on: June 24, 2021, 01:21:38 PM 
Started by sgrault - Last post by Jo CIMDA

I am sorry that Sheltie has paralysis.  How is this being treated?


Polyradiculoneuritis in the dog is not a common diagnosis and I understand that there is no specific test that will give a definitive diagnosis. 

The more commonly diagnosed  AI diseases that cause muscle weakness are, Myasthenia Gravis (MG) and  polymyositis. 

As there are no definitive tests for polyradiculoneuritis, and as it is an autoimmune disease that affects the nerves, causing weakness and paralysis, and is possibly similar to myasthenia gravis, I wonder if the vet is treating it with immunosuppressive drugs such as Leflunomide, Mycophenolate or Pyridostigmine Bromide? 

The usual and most go-to drug for treating AI disease is immunosuppressive doses of prednsiolone, but this is not recommended for treating diseases with muscle weakness because that is a side effect of the preds. Low doses of preds can be added to an immunosuppressive drug regimen but it is not used as the primary drug.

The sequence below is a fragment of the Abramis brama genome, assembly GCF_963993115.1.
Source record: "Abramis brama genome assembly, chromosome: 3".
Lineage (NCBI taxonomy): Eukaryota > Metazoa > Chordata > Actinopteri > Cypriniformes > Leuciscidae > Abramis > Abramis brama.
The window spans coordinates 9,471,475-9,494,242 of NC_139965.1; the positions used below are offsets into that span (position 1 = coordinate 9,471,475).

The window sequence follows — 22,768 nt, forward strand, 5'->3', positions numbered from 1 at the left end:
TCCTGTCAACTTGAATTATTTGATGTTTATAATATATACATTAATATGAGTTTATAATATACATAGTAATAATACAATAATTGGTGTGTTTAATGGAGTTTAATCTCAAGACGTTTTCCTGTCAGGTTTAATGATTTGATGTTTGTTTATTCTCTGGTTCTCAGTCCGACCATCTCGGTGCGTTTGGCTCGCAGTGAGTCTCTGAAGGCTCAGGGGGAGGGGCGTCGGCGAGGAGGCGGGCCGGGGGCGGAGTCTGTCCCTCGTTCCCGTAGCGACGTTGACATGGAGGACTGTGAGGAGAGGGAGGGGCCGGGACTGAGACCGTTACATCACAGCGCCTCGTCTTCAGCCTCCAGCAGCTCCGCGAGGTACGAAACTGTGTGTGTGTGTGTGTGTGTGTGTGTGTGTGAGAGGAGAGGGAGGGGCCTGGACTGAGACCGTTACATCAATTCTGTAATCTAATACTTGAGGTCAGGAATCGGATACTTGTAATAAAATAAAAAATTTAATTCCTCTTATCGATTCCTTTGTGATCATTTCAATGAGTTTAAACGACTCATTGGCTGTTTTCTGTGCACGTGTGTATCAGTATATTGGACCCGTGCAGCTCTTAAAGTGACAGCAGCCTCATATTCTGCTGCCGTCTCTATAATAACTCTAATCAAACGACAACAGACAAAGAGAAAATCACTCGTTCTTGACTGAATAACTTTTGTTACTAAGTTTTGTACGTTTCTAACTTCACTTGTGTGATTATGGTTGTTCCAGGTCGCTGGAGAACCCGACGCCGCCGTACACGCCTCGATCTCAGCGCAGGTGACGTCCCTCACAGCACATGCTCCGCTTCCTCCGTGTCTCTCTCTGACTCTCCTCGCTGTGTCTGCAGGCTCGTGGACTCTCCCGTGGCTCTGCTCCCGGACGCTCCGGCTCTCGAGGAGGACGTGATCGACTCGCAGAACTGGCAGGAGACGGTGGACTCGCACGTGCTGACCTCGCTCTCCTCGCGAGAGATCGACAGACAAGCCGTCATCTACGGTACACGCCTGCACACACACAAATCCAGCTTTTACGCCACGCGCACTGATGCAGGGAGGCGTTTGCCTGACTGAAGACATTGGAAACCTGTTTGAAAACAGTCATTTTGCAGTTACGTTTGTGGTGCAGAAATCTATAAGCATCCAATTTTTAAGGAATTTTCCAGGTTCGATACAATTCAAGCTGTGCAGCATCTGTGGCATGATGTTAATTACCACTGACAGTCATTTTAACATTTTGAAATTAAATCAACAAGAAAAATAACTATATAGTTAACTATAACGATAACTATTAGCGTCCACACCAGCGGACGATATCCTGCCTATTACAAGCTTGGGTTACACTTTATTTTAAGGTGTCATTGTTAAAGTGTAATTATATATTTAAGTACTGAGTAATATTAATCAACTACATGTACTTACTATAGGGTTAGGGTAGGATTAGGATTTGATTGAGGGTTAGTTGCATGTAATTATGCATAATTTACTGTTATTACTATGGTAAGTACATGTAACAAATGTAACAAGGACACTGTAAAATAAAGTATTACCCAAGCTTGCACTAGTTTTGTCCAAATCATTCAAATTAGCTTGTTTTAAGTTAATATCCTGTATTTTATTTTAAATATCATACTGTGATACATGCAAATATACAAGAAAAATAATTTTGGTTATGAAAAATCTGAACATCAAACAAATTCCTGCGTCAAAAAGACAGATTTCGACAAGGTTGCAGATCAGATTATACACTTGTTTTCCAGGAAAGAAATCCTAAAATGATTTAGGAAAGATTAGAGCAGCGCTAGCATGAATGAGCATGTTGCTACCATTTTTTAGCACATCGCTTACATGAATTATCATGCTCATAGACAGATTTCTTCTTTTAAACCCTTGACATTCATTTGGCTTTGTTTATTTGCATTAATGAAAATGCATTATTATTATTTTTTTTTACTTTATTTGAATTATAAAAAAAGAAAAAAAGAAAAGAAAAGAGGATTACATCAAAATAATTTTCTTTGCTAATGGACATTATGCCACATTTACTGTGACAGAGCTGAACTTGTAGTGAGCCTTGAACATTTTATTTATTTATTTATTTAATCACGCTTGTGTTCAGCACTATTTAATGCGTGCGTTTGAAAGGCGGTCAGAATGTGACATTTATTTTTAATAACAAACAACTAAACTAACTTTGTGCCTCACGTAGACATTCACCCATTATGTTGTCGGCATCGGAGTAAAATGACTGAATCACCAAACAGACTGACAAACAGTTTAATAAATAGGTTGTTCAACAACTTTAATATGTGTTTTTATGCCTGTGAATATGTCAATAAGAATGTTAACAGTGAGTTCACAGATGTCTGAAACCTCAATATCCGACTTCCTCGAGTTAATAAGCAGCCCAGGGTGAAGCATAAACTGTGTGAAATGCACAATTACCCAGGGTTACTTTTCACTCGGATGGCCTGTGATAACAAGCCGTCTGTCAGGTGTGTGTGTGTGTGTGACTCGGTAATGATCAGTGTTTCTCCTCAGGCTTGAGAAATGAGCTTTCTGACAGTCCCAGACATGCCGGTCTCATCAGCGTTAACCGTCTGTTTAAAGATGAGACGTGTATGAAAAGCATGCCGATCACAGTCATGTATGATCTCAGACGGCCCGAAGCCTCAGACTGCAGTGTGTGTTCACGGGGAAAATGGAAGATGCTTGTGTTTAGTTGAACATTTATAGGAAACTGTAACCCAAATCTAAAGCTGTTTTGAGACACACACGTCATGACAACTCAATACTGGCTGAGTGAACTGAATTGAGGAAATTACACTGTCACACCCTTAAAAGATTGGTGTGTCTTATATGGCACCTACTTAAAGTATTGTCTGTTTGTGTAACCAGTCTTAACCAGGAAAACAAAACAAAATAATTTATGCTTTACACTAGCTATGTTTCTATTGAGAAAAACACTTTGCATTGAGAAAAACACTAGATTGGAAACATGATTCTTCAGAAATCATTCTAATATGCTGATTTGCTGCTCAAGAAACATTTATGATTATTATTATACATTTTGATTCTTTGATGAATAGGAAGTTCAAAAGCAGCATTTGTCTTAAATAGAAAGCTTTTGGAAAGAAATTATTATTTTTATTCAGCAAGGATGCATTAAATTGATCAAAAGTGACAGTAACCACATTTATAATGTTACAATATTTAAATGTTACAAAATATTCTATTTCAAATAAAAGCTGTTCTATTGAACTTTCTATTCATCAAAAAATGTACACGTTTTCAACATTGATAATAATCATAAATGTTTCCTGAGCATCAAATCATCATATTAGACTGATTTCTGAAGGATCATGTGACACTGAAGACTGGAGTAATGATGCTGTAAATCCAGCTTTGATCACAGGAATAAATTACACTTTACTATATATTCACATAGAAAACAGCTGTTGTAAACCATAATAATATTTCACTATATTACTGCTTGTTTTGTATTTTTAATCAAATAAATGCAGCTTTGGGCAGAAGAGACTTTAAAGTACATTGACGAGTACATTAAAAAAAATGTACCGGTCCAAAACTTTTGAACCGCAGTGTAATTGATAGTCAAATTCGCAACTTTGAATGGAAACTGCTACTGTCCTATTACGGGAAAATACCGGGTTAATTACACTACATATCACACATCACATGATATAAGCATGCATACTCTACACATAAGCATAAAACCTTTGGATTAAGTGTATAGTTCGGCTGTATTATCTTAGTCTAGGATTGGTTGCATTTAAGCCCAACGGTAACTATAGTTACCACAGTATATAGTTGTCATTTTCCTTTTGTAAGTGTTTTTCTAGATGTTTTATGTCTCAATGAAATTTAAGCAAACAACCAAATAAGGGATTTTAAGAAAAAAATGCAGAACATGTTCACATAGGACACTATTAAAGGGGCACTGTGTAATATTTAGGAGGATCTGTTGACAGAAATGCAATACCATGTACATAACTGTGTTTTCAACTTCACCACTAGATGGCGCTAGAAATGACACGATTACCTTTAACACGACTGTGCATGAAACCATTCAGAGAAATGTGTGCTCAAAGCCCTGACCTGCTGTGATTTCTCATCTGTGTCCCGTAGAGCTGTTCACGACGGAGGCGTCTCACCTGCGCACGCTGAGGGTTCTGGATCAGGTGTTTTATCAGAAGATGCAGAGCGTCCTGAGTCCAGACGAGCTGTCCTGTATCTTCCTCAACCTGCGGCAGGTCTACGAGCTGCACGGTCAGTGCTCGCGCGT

With an AI disease such as MG and polymyositis,  the primary cause has to be treated with immunosuppressive therapy (significantly suppressing the immune system to stop the destruction) but often with this type of AI disease mobility does not always return to 100%, this is why it is best to use immunosuppressive therapy as soon as possible, to stop further destruction and attempting to retain as much mobility as possible.

Depending on the dog's mobility, perhaps hydrotherapy can be given, even a treadmill but that would have to be assessed on an individual basis.

I would ask the vet if there is a possibility of this not being polyradiculoneuritis and whether treatment with one of the above drugs could be considered.

I hope things improve


 on: June 24, 2021, 12:53:11 PM 
Started by Karen Churchill - Last post by Jo CIMDA
Hi Karen

Does Pippa still have petichiae?  Could it have been a one off occurrence?    It can't be thrombocytopenia because her platelets are certainly more than adequate.  I agree, I wouldn't be happy for her to stay on immunosuppressive doses of preds unless it was absolutely necessary.

I do hope you get some answers very soon.


 on: June 23, 2021, 08:49:42 PM 
Started by Claireboxermum - Last post by Catherine
Have you seen the information here?: http://cimda.co.uk/smf/index.php?topic=22.0 Also if you use the search facility on the main page there are plenty of posts with regard to SLO that you may find helpful before your vet visit.

 on: June 23, 2021, 06:54:43 PM 
Started by trudiej - Last post by trudiej
Hi there

As of a blood test last week Fergus PCV was 42 so vets were very pleased. We have another blood test tomorrow and if results have remained stable then a blood smear will be done, and pending those results we may be able to reduce steroids.